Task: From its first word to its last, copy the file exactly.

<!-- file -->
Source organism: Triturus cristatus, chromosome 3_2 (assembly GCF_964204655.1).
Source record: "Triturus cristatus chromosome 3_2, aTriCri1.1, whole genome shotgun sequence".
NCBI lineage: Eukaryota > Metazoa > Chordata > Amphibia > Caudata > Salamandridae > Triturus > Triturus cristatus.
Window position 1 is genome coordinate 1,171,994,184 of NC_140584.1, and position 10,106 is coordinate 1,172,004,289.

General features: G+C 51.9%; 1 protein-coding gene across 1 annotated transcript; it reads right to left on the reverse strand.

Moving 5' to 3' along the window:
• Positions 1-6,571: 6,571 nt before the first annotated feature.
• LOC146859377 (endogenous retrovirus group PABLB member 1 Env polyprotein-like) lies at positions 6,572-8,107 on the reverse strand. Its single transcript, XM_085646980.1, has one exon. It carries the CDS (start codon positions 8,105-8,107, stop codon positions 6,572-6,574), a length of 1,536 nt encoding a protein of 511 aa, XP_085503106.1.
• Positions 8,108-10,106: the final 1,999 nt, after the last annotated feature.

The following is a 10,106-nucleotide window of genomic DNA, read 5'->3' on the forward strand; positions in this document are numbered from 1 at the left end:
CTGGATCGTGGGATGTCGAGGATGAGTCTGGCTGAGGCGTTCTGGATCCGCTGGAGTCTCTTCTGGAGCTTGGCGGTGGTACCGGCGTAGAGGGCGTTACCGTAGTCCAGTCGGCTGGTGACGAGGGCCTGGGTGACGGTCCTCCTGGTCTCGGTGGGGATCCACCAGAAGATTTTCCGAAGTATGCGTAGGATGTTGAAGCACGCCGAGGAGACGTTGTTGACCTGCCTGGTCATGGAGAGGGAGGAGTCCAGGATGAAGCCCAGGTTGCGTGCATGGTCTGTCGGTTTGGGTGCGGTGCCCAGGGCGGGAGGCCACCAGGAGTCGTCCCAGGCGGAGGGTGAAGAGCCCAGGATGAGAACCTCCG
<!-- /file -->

Source organism: Triturus cristatus, chromosome 3_2 (assembly GCF_964204655.1).
Source record: "Triturus cristatus chromosome 3_2, aTriCri1.1, whole genome shotgun sequence".
NCBI lineage: Eukaryota > Metazoa > Chordata > Amphibia > Caudata > Salamandridae > Triturus > Triturus cristatus.
Window position 1 is genome coordinate 1,171,994,184 of NC_140584.1, and position 10,106 is coordinate 1,172,004,289.

General features: G+C 51.9%; 1 protein-coding gene across 1 annotated transcript; it reads right to left on the reverse strand.

Moving 5' to 3' along the window:
• Positions 1-6,571: 6,571 nt before the first annotated feature.
• LOC146859377 (endogenous retrovirus group PABLB member 1 Env polyprotein-like) lies at positions 6,572-8,107 on the reverse strand. Its single transcript, XM_085646980.1, has one exon. It carries the CDS (start codon positions 8,105-8,107, stop codon positions 6,572-6,574), a length of 1,536 nt encoding a protein of 511 aa, XP_085503106.1.
• Positions 8,108-10,106: the final 1,999 nt, after the last annotated feature.

The following is a 10,106-nucleotide window of genomic DNA, read 5'->3' on the forward strand; positions in this document are numbered from 1 at the left end:
CTGGATCGTGGGATGTCGAGGATGAGTCTGGCTGAGGCGTTCTGGATCCGCTGGAGTCTCTTCTGGAGCTTGGCGGTGGTACCGGCGTAGAGGGCGTTACCGTAGTCCAGTCGGCTGGTGACGAGGGCCTGGGTGACGGTCCTCCTGGTCTCGGTGGGGATCCACCAGAAGATTTTCCGAAGTATGCGTAGGATGTTGAAGCACGCCGAGGAGACGTTGTTGACCTGCCTGGTCATGGAGAGGGAGGAGTCCAGGATGAAGCCCAGGTTGCGTGCATGGTCTGTCGGTTTGGGTGCGGTGCCCAGGGCGGGAGGCCACCAGGAGTCGTCCCAGGCGGAGGGTGAAGAGCCCAGGATGAGAACCTCCG